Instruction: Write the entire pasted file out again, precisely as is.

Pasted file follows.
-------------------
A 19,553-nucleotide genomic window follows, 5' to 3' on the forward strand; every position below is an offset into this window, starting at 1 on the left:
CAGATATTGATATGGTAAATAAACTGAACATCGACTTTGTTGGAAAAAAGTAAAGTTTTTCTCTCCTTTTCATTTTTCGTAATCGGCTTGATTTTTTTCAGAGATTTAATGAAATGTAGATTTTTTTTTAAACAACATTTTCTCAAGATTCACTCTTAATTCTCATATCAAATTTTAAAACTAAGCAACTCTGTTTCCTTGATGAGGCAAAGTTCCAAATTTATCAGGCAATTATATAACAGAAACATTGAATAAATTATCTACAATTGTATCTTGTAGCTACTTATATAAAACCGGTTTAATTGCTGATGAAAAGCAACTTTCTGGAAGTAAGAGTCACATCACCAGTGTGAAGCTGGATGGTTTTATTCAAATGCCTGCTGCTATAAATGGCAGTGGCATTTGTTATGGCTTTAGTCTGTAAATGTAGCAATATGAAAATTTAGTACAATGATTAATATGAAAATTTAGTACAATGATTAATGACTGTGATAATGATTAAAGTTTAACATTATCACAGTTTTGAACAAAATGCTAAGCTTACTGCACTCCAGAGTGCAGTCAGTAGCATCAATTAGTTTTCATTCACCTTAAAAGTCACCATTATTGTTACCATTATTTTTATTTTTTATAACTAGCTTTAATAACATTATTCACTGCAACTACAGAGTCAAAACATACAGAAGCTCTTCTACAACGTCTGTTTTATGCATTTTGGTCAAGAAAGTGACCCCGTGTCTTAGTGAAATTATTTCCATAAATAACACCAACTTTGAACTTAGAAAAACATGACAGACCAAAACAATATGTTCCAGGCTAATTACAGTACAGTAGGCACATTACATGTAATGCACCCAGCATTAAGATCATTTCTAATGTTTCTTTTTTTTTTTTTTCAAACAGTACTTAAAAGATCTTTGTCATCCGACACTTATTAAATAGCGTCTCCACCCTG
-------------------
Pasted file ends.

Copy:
A 19,553-nucleotide genomic window follows, 5' to 3' on the forward strand; every position below is an offset into this window, starting at 1 on the left:
CAGATATTGATATGGTAAATAAACTGAACATCGACTTTGTTGGAAAAAAGTAAAGTTTTTCTCTCCTTTTCATTTTTCGTAATCGGCTTGATTTTTTTCAGAGATTTAATGAAATGTAGATTTTTTTTTAAACAACATTTTCTCAAGATTCACTCTTAATTCTCATATCAAATTTTAAAACTAAGCAACTCTGTTTCCTTGATGAGGCAAAGTTCCAAATTTATCAGGCAATTATATAACAGAAACATTGAATAAATTATCTACAATTGTATCTTGTAGCTACTTATATAAAACCGGTTTAATTGCTGATGAAAAGCAACTTTCTGGAAGTAAGAGTCACATCACCAGTGTGAAGCTGGATGGTTTTATTCAAATGCCTGCTGCTATAAATGGCAGTGGCATTTGTTATGGCTTTAGTCTGTAAATGTAGCAATATGAAAATTTAGTACAATGATTAATATGAAAATTTAGTACAATGATTAATGACTGTGATAATGATTAAAGTTTAACATTATCACAGTTTTGAACAAAATGCTAAGCTTACTGCACTCCAGAGTGCAGTCAGTAGCATCAATTAGTTTTCATTCACCTTAAAAGTCACCATTATTGTTACCATTATTTTTATTTTTTATAACTAGCTTTAATAACATTATTCACTGCAACTACAGAGTCAAAACATACAGAAGCTCTTCTACAACGTCTGTTTTATGCATTTTGGTCAAGAAAGTGACCCCGTGTCTTAGTGAAATTATTTCCATAAATAACACCAACTTTGAACTTAGAAAAACATGACAGACCAAAACAATATGTTCCAGGCTAATTACAGTACAGTAGGCACATTACATGTAATGCACCCAGCATTAAGATCATTTCTAATGTTTCTTTTTTTTTTTTTTCAAACAGTACTTAAAAGATCTTTGTCATCCGACACTTATTAAATAGCGTCTCCACCCTG